Lefty00042: Serial numbers are really a poor way to equate manufacturing dates for Martins since the numbers are assigned when production starts and guitars move through "the system" at varying rates depending on many factors. For instance, my 00-18VS UMGF Custom was released from Martin's hold period and officially "done" on December 18, 2003 (I have the production paperwork). Yet the serial number is something like 18,000 below the "last Martin made in 2003" per those serial number lists. I strongly doubt Martin shoved 18,000 guitars out the door during the last 13 days of the year, especially in light of the holiday season. So take that closeness as a "neat" factor, but as far as dating, take it with a big grain of salt.

14. Lowering bridge?
I need to lower the bridge about 1/32 on my HD 28 and I wonder what would happen if I just slotted it to lower the strings? Has anyone done it and if so how did it sound? What are the negatives?

Buck49: No, no, no! don't slot it. You'll look like someone who doesn't know anything about guitars.

Remove the strings (you can do this at the next string change if you want) and the saddle should pull out. Mark a pencil line across the saddle showing how much you want to remove from the bottom. Put a sheet of sandpaper on a flat surface like a countertop, and slide the saddle back and forth on it. Make sure that it stays straight up and down, or you will round off the bottom of the saddle. When you get close to the line, you might want to restring and try...if you go too far, you can't put anything back on to make it taller.

You don't say what year your HD-28 is, but if it is only a year or so old, you may have a bone, compensated saddle. If not, you may want to get one. The advantage would be greater tone and volume as well as improved intonation. They are not expensive.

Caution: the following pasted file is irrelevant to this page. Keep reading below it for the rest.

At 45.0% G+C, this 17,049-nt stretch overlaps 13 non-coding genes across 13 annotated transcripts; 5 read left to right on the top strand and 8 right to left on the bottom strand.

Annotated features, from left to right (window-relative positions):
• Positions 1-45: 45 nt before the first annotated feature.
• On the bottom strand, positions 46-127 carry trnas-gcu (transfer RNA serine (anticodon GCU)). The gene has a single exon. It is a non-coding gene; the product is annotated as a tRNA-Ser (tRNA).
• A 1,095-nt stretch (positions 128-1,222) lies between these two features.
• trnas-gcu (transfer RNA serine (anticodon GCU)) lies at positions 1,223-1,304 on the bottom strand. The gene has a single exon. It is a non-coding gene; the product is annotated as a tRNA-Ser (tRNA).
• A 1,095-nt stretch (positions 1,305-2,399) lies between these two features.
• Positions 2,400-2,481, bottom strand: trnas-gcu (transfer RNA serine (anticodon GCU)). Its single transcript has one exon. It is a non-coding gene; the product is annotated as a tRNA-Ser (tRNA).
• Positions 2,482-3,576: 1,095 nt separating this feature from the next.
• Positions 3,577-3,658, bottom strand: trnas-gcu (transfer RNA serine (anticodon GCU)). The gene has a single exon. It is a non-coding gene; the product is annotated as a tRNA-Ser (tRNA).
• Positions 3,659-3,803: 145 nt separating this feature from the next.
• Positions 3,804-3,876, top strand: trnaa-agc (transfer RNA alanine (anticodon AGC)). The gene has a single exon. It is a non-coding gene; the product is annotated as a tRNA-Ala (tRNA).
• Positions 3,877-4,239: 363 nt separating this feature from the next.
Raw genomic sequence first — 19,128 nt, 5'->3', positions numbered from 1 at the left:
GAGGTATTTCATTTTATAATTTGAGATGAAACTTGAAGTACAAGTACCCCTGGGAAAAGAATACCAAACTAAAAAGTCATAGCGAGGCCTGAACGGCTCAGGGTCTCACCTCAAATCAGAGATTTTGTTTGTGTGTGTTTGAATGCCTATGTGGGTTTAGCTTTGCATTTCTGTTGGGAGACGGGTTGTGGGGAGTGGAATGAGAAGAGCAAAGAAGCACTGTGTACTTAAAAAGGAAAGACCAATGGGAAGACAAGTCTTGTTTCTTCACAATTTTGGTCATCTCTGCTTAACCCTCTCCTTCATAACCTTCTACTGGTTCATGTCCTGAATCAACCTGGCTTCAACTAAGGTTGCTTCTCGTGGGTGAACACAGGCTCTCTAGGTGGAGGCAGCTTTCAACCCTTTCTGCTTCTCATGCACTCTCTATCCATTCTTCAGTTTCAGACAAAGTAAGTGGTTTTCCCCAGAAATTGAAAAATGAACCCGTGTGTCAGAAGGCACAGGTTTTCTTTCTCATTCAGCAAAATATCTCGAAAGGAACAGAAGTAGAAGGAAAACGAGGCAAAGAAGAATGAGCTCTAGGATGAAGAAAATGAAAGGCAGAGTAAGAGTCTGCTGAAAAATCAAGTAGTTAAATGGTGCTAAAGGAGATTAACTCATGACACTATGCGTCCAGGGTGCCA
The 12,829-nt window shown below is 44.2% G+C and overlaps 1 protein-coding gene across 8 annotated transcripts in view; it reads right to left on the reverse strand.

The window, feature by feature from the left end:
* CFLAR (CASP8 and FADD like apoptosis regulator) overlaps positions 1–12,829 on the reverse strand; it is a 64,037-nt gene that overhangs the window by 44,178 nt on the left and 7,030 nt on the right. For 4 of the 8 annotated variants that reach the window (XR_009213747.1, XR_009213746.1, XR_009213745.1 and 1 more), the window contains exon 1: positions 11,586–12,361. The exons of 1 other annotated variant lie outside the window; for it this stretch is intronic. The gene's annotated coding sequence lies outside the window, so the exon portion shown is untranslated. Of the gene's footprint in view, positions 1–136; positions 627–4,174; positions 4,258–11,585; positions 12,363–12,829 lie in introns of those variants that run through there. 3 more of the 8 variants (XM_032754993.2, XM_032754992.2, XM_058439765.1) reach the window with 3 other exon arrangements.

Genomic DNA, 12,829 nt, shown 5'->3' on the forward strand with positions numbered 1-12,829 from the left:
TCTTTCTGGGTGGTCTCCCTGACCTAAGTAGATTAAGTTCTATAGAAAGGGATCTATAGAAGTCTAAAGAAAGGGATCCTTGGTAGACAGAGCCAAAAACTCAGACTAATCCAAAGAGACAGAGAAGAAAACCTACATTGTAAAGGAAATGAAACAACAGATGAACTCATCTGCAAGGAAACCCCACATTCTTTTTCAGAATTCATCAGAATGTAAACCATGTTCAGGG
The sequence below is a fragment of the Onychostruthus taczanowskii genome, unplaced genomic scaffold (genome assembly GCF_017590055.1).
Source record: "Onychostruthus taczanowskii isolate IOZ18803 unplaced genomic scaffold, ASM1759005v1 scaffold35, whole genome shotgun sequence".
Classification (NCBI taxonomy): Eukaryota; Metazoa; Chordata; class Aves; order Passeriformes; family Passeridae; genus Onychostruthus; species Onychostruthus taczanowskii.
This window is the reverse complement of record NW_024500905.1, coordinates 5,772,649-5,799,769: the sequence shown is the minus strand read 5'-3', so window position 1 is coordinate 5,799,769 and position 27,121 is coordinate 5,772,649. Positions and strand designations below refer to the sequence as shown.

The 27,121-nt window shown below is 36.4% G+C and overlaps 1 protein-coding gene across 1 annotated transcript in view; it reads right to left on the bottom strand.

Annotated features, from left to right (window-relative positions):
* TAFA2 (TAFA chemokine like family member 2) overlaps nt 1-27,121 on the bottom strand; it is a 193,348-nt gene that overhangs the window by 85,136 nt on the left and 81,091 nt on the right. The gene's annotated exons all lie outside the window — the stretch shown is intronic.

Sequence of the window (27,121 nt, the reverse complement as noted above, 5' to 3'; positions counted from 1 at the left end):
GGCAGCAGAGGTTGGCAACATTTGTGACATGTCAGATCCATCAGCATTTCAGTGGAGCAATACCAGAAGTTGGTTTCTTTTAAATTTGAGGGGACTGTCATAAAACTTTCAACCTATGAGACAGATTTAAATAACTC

There may be a few HD-28's around that have the old style long saddle...but I'm assuming you have the regular drop in saddle. If for any reason you have the long-glued in saddle, the procedure is totally different...but you should have the short drop in saddle.

Here’s a step by step: Loweraction

Hankak: Its a 1994 and I've had the saddle out, a drop in, and it's not compensated. It was very tight so I had to use dikes to get it out and they left some marks as it is some kind of pretty soft plastic! The strings have formed some grooves for a guide to slot it. I will order a bone saddle but in the mean time I curious about slotting it, just like the nut is!

Threadbare Cat: Don't slot it! It will develop buzzes if the slots aren’t cut perfect – and believe me, you won’t be able to cut perfect slots! And yes, I learned these lessons the hard way. If your existing saddle has groves from string pressure then slowly sand away the top of the saddle maintaining the curvature until the grooves disappear. Next very gently sand the top on it’s upper sides to make and inverted ‘v’ so the string only touches on one spot as it crosses over the saddle. Now see if the action is what you want by stringing it back up. At this point if you want more saddle removed then sand the saddle from the bottom. Remember that to lower the action at the 12th fret by ‘X’ amount you will need to remove twice that ‘X’ at the saddle by sanding.